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Part 7: The Age of Empire, continued

England's Role in the Slave Trade
Only two years after Columbus discovered the New World, he brought back more than 500 Caribbean's to Spain to be sold as slaves. In 1501, African slaves were first introduced into Hispaniola by Spanish settlers; the natives had already been severely decimated, resulting in a labor shortage in the plantations. In 1511, African slaves were taken to Cuba. The nasty business had begun in earnest.

By 1518 huge numbers of African slaves were arriving at Santo Domingo to harvest sugar cane. The 1545 discovery of the Potosi silver mines as well as epidemics of typhus and smallpox hastened the decline of the natives, used as slave labor and increased the importation of African slaves to replace them. In 1560, Portugal also imported slaves into Brazil to replace native labor in the sugar plantations.

English participation in the lucrative slave trade seems to have begun when John Hawkins hijacked a Portuguese ship carrying Africans to Brazil in 1562. Hawkins traded the slaves at Hispaniola for ginger, pearls and sugar, making a huge profit which could not be ignored by his countrymen. One year later, Hawking sold a cargo of Black slaves in Hispaniola and the floodgates were opened. Though Queen Elizabeth spoke out against the dark business, she later took shares in Hawkins'' ventures, even lending him one of her ships in the enterprise that pitted her adventurous navigators against those of Spain, Portugal, and the Netherlands (It was Hawkins who introduced tobacco into England in 1565).

In 1570 large scale exports of slaves to the Americas began. Ironically it was maize, introduced into Africa from Brazil that ensured a steady food crop that fueled the population growth to furnish a steady supply of slaves. In Europe a growing appetite for sugar as a sweetener for the newly introduced beverage, tea (begun to be drunk in earnest in England in the mid-1600's), and as a preservative for fruit, meant a great increase in sugar plantations in the Caribbean and thus the need for more slaves. The Virginia colony received its first Black slaves in 1619. From this time on they began to play a role in the North American economy. In 1627 English settlers colonized Barbados and soon began to transform into the largest sugar grower in the islands.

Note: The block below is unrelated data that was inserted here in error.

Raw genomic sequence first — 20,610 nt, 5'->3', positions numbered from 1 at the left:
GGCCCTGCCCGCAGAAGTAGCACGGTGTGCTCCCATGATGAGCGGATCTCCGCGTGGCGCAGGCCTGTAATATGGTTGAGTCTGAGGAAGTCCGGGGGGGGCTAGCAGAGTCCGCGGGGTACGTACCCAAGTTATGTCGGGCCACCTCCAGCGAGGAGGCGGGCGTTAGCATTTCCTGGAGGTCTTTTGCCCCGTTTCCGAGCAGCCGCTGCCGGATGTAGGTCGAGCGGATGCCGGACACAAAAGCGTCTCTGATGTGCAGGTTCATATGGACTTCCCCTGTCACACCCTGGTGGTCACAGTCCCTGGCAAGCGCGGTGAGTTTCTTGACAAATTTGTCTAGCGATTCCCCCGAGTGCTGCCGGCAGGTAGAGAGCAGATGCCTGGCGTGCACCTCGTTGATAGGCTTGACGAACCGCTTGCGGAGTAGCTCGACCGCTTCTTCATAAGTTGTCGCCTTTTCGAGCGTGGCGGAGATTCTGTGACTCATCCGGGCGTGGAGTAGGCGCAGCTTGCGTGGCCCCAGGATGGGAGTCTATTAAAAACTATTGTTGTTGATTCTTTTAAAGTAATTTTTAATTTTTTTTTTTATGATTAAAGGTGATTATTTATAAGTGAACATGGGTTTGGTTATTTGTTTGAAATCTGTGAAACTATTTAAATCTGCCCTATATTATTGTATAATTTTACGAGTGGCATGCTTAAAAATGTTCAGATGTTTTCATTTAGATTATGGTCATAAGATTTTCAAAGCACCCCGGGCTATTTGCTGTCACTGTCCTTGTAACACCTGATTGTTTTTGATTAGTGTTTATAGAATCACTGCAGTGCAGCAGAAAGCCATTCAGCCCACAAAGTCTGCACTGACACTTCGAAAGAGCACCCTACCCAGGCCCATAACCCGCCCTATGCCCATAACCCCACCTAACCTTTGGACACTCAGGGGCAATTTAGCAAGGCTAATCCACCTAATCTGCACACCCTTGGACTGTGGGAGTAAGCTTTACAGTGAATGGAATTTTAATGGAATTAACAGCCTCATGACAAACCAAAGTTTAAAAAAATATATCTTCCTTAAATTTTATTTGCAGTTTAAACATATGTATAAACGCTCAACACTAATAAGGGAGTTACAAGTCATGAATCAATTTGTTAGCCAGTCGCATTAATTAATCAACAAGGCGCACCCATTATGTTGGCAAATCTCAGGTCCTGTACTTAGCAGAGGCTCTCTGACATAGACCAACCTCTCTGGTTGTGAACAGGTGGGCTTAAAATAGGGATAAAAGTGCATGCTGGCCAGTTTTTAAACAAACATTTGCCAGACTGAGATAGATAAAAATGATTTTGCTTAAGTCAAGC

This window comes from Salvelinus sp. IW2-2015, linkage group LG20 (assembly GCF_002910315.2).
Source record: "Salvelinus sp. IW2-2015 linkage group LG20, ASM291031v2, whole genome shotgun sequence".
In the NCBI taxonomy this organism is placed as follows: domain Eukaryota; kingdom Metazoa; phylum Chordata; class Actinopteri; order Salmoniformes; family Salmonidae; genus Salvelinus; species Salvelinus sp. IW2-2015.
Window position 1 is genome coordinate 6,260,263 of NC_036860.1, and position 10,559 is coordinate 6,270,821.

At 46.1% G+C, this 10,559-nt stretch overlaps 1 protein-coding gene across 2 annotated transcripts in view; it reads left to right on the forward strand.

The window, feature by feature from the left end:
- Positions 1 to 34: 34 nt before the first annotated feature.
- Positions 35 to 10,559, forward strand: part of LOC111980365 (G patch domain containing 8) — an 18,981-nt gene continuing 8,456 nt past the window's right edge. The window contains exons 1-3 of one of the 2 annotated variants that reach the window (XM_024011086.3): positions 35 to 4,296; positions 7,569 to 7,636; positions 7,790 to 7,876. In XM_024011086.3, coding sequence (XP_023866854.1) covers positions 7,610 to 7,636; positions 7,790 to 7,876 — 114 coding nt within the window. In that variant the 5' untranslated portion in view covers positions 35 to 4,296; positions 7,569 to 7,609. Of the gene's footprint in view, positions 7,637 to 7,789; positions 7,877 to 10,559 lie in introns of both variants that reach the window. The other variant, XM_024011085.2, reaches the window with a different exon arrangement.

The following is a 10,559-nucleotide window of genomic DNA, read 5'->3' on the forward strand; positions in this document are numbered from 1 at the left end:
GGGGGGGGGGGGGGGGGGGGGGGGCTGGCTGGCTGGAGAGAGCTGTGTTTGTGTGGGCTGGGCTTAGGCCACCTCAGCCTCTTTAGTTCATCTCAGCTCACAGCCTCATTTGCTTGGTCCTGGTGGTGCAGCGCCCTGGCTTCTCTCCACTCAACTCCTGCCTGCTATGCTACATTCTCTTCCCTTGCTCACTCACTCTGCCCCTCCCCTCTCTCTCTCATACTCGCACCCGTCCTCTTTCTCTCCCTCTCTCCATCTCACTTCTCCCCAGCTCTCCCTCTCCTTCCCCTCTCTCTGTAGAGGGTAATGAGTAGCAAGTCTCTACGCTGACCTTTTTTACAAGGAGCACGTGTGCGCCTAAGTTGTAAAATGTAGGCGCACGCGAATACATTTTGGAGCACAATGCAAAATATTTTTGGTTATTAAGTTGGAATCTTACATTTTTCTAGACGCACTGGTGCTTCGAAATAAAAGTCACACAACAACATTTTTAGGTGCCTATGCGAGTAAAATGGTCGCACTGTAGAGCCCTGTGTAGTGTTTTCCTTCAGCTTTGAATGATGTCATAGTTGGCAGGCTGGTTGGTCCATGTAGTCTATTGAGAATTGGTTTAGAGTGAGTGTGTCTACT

In 1672, English privateers in the slave trade gave way to the Royal company, formed expressly to take slaves from Africa to the Americas. In the North American Colonies, especially after "King Philip's War" of 1676, the fast-swindling supply of native slaves was augmented by Africans who were bought and sold at enormous profits. In 1698, Parliament opened the slave trade to British merchants who began the triangular trade, taking rum from New England to Africa, and from there, slaves to the Caribbean, from there West Indian sugar and molasses was shipped to New England to produce more rum. By 1709, Britain was taking as many as 20,000 Black slaves a year to the Caribbean. However, the most active period in its participation in the trade began when the South Sea Company received a grant to import 4,500 slaves a year into Spain's New World colonies for the next thirty years.

As the industrial and agricultural revolutions in England began to show enormous profits for many individuals, more and more investment took place in the slave trade. A new triangular trade began, mainly centered in Liverpool, in which cotton was sent to West Africa, where it was sold for slave. The slaves were then taken to the American South, where they were sold for raw cotton which was taken back to Liverpool to be processed in the mills of Lancashire. The business of cotton helped create hundreds of banks in England, including the giants Barclays and Lloyds, and, after 1773, a booming stock exchange appeared. British slavers began taking Xhosa (Bantu) slaves to Virginia plantations in 1719. By the 1750's, a whole new leisured class had been created in England from profits gained mainly from island cotton, sugar and tobacco grown with slave labor. At this time, English Quakers did not follow the practices of their Friends in the American Colonies who excluded slave traders from their Society.

Perhaps the beginnings of public protest against the slave trade in England began in 1763 when the badly beaten slave that Granville Sharp nursed back to health was kidnapped and sold (three years later, none other than George Washington exchanged an unruly slave for rum). A turning point in British toleration of slavery occurred in 1772 when James Somerset escaped from his master. Britain's Lord Chief Justice William Murray ruled that "as soon as any slave sets foot in England he becomes free."